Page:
/

Year since police shooting of black Ferguson teem is marked by march, moment of silence

AP

One year after the shooting that cast greater scrutiny on how police interact with black communities, the death of 18-year-old Michael Brown in Ferguson, Missouri, was marked Sunday with 4½ minutes of silence and a march led by his father.

A crowd of hundreds that had gathered to commemorate Brown began their silence at 12:02 p.m., the time he was killed, and the length of time was to symbolize the 4½ hours that his body lay in the street after he was killed. Two doves were released at the end. Police largely remained away from the ceremony.

Michael Brown Sr. held hands with others to lead the march, which started at the site where his son, who was black and unarmed, was fatally shot by white Ferguson officer Darren Wilson on Aug. 9, 2014. A grand jury and the U.S. Department of Justice declined to prosecute Wilson, who resigned in November, but the shooting helped spur a nationwide “Black Lives Matter” movement that raised difficult questions about law enforcement treatment of minorities and police use of military-grade equipment while controlling crowds.

Pausing along the route at a permanent memorial for his son, Michael Brown Sr. said, “Miss you.”

He had thanked supporters before the march for not allowing what happened to his son to be “swept under the carpet.”

Michael Brown Sr. had also led a parade involving several hundred people on Saturday. He said his family is still grieving, but he believes his son’s legacy can be seen in the increased awareness of police shootings, and renewed skepticism when officers describe their side of events leading up to those shootings.

Vernice Durgins, a 60-year-old black woman from Ferguson, said she’s seen little progress in the past year.

“It makes me sick to think what happened,” she said, “I looked (at) it like it could have been my sons or grandsons.”

Some who marched in the Saturday parade wore T-shirts with likenesses of Brown or messages such as “Please stop killing us” or “Hands up! Don’t shoot!” which became a rallying cry during the sometimes-violent protests that followed the shooting a year ago. Some carried signs or wore shirts commemorating others who have been killed in confrontations with police.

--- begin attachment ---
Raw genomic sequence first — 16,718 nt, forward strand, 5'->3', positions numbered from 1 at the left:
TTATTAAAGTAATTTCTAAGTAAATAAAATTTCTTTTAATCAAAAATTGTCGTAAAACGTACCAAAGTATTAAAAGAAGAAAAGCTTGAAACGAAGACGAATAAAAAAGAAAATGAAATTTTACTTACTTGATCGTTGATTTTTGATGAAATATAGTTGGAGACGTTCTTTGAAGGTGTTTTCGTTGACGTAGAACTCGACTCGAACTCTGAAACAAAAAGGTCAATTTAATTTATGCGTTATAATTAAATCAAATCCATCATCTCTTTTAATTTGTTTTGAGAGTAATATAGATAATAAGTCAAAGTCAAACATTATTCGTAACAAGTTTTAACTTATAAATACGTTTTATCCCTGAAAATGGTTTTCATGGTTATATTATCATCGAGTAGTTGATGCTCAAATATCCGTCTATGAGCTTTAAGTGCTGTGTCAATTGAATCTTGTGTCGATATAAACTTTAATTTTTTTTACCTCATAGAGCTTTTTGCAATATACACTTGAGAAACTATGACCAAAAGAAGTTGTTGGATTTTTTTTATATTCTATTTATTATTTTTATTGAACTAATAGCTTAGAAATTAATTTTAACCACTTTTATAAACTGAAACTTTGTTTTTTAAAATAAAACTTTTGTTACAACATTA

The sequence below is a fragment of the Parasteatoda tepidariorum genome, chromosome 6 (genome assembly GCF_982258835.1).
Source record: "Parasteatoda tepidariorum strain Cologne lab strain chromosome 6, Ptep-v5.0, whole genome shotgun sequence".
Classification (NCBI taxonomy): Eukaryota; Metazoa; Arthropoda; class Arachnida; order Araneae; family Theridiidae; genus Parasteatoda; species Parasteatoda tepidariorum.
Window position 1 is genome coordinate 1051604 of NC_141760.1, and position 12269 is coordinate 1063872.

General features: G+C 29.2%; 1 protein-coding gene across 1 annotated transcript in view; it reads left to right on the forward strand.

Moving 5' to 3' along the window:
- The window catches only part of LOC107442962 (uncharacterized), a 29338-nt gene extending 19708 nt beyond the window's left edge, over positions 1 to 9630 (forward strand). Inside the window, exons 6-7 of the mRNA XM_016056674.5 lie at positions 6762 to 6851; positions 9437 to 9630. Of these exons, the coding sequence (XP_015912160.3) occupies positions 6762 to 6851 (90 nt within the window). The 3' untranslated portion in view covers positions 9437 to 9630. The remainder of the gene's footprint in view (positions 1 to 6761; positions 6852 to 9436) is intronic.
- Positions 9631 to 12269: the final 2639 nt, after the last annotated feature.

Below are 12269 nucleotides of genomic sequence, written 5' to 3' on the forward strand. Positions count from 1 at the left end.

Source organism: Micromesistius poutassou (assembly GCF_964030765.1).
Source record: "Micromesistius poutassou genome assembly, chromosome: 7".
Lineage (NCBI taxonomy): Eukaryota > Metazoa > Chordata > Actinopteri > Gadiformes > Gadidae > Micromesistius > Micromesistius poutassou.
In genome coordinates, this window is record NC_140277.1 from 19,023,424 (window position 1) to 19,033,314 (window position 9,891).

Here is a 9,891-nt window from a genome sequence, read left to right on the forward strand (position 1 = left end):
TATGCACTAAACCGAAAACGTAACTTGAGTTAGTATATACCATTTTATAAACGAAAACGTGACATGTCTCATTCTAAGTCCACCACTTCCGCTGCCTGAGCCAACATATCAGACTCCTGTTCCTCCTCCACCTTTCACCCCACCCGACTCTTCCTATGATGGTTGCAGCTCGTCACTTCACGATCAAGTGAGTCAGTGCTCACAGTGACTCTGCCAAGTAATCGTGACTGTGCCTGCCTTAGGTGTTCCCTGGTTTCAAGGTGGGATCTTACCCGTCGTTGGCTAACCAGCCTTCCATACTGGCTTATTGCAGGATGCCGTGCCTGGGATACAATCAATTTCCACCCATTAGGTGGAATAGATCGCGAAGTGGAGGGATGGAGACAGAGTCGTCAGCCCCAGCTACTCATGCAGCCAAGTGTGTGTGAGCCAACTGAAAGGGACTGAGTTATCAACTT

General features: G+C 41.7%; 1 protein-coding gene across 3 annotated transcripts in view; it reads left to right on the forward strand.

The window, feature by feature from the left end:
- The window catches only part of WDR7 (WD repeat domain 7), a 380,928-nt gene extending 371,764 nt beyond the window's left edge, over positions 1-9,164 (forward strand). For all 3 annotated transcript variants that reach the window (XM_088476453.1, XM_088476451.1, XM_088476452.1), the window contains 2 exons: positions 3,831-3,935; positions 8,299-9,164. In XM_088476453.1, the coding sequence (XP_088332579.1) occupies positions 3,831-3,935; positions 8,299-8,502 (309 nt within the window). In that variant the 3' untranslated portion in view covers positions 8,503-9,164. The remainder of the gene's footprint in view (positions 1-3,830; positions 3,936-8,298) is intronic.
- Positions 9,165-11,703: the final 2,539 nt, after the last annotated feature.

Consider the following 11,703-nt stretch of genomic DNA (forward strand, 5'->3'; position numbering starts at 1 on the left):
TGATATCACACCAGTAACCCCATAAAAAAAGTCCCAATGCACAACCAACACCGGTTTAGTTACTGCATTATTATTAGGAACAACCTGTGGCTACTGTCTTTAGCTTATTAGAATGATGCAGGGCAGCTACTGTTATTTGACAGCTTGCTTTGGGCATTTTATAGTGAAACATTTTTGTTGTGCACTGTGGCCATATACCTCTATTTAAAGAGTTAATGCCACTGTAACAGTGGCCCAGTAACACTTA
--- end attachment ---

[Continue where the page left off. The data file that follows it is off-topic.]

Although the protests were largely subdued during the day, they picked up after dark as hundreds marched outside Ferguson’s police department on Saturday night, mocking the handful of officers who stood watch.

Some of the demonstrators carved and ate from the head of a roasted pig, which earlier in the day had the name “Darren Wilson” written on the side of the animal. The pig’s head was placed on a concrete barrier near the sidewalk separating the protesters from the officers.

But the focus of the weekend is largely on Brown, who graduated from high school weeks before the shooting and planned to go to trade school to study to become a heating and air conditioning technician.

Relatives and friends described Brown as a quiet, gentle giant who stood around 6-foot-3 (190 cm) and weighed nearly 300 pounds (136 kg). But police said Brown stole items from a convenience store and shoved the owner who tried to stop him on the morning of Aug. 9, 2014. Moments later, he and a friend were walking on Canfield Drive when Wilson, who is white, told them to move to the sidewalk.

That led to a confrontation inside Wilson’s police car. It spilled outside, and Wilson claimed that Brown came at him, menacingly, leading to the fatal shooting. Some witnesses claimed Brown had his hands up in surrender. Federal officials concluded there was no evidence to disprove testimony by Wilson that he feared for his safety, nor was there reliable evidence that Brown had his hands up in surrender when he was shot.

The shooting led to protests, some violent, and the unrest escalated again in November when a St. Louis County grand jury determined that Wilson did nothing wrong. He resigned days later. The November riots included fires that burned more than a dozen businesses.

The Justice Department reached the same conclusion in March, clearing Wilson. But in a separate report, the Justice Department cited racial bias and profiling in policing as well as a profit-driven municipal court system that often targeted black residents, who make up about two-thirds of Ferguson’s populace.

Ferguson’s city manager, police chief and municipal judge resigned within days of that report. All three were white. The new judge, interim city manager and interim police chief are all black.